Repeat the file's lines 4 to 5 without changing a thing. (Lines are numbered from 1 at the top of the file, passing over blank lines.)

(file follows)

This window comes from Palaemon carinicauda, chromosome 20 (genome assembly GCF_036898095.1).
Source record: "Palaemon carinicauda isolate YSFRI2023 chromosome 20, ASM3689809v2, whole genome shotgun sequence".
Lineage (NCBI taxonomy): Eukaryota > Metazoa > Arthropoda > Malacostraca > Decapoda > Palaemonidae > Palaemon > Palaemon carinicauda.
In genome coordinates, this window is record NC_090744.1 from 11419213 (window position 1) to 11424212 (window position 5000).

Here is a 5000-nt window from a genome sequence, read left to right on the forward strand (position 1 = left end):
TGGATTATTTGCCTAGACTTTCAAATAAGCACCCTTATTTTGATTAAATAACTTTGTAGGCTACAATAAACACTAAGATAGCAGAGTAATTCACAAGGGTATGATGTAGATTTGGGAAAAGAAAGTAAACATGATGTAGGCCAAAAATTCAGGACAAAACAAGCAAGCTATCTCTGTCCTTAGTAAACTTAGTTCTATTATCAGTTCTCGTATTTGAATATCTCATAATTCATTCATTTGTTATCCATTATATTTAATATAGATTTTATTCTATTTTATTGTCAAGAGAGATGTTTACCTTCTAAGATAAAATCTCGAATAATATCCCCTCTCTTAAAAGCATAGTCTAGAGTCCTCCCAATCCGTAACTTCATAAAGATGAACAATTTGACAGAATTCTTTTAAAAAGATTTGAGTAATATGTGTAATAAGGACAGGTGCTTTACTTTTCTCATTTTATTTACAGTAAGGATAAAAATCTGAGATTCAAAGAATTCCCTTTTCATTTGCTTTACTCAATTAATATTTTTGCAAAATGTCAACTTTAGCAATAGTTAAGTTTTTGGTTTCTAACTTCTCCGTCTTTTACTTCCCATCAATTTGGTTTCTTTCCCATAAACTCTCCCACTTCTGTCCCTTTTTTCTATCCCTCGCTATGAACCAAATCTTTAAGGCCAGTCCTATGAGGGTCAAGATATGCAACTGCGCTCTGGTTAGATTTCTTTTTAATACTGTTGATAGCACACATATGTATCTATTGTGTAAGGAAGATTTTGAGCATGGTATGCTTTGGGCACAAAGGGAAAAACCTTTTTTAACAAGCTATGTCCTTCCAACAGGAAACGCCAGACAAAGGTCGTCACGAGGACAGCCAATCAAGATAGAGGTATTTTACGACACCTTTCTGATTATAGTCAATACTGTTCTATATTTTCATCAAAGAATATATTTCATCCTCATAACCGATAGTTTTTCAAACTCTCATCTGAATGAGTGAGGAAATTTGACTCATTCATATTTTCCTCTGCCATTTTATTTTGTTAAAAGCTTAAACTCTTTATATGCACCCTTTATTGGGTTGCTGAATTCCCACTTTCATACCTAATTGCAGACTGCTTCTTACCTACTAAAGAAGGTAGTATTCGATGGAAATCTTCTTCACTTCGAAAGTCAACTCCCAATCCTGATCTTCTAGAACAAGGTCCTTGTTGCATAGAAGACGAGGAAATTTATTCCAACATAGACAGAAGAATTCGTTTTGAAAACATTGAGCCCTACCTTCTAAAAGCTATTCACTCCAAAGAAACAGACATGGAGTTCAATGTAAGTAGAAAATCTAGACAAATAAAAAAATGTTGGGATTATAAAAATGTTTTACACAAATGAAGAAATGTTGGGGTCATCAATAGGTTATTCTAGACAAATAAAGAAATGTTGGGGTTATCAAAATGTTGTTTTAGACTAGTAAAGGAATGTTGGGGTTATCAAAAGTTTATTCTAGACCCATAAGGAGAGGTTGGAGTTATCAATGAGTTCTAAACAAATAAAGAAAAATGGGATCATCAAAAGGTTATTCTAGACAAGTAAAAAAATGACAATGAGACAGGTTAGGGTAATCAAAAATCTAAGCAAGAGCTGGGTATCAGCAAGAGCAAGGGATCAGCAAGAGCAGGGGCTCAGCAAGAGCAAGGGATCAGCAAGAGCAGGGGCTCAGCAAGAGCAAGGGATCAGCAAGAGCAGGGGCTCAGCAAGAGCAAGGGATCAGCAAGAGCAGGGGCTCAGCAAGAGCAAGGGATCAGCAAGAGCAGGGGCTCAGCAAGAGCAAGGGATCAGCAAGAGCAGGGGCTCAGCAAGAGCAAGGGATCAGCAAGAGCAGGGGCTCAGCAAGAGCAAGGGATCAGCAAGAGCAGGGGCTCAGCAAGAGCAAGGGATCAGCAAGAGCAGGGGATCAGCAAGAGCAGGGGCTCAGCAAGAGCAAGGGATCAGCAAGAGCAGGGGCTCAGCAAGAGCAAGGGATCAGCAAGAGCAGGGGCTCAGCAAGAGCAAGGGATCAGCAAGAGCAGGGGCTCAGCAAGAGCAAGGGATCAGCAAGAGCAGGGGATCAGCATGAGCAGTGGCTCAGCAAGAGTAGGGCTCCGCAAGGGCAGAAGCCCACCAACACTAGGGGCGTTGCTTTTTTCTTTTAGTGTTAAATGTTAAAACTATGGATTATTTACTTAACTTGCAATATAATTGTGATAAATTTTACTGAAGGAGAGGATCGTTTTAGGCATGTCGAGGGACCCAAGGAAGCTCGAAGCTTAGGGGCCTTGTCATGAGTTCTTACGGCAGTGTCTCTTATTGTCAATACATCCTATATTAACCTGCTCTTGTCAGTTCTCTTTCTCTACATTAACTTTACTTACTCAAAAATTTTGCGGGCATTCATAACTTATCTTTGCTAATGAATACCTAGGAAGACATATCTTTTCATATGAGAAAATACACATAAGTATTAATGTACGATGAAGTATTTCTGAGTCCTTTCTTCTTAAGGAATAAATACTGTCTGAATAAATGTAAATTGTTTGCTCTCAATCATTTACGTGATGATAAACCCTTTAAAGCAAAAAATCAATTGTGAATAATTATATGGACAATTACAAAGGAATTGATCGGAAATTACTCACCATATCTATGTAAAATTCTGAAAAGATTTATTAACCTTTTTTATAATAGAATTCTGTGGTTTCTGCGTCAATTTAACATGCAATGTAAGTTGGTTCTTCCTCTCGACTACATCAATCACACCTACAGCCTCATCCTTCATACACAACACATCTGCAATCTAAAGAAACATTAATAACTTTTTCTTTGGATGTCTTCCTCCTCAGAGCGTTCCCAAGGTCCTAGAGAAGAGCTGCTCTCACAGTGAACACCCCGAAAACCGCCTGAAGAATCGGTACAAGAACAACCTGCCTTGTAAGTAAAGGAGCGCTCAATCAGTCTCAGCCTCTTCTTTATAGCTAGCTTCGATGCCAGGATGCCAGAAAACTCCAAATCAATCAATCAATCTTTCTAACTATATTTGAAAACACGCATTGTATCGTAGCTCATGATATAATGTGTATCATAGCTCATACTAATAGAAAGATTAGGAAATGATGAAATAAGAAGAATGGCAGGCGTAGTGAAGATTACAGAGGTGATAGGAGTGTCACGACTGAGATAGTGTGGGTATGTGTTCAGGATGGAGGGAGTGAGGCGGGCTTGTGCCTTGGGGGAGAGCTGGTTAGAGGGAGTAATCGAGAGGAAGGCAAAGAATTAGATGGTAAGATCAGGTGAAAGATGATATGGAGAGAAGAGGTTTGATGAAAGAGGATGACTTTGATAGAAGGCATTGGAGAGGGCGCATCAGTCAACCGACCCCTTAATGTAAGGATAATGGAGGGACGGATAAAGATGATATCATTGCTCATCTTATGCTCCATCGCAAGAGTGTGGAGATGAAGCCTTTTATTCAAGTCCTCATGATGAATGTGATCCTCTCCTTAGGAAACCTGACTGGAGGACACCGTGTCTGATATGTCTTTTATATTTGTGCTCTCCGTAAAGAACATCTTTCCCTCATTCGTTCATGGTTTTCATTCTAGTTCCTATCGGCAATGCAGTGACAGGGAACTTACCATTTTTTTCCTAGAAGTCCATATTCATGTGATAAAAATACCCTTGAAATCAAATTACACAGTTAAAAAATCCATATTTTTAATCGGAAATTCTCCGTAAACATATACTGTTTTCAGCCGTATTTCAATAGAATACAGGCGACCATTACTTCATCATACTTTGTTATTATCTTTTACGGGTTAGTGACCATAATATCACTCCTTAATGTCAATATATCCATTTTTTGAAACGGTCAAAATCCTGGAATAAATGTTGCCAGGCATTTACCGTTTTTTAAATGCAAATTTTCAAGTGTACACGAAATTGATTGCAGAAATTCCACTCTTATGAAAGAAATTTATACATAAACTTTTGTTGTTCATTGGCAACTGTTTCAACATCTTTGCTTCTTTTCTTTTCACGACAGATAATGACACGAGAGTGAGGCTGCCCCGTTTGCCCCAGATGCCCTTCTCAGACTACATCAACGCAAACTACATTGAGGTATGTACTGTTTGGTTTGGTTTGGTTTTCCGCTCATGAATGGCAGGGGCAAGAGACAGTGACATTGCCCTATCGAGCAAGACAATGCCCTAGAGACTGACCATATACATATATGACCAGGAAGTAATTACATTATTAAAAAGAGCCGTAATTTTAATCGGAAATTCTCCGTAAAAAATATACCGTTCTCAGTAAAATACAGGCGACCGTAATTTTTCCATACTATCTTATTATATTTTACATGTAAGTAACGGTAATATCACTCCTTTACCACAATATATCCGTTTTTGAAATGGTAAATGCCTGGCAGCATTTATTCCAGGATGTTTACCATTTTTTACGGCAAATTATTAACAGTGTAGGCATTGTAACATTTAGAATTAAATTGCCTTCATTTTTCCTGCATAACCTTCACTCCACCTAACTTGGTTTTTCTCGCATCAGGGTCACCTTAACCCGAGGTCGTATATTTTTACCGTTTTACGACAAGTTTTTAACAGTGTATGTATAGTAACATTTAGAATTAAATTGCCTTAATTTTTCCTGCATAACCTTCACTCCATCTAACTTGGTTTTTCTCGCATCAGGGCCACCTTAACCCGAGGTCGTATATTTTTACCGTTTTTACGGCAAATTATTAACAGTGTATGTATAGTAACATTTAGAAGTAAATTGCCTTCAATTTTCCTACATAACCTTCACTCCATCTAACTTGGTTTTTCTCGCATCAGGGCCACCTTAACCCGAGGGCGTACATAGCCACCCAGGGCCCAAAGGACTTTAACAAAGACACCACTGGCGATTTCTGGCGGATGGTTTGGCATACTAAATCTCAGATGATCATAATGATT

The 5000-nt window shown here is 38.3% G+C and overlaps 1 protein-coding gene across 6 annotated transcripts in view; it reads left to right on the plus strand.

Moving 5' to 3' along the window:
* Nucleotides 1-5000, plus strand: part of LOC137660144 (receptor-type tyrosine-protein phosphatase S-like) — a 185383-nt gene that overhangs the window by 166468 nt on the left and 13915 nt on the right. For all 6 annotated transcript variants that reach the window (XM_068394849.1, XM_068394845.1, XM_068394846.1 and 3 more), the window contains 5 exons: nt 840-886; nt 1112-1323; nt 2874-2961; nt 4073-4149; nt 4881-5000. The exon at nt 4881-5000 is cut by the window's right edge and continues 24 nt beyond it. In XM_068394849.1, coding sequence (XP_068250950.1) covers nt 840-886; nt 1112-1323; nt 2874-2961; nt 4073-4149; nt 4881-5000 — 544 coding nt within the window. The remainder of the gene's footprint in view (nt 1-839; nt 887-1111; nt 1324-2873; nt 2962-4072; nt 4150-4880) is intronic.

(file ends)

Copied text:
In genome coordinates, this window is record NC_090744.1 from 11419213 (window position 1) to 11424212 (window position 5000).

Here is a 5000-nt window from a genome sequence, read left to right on the forward strand (position 1 = left end):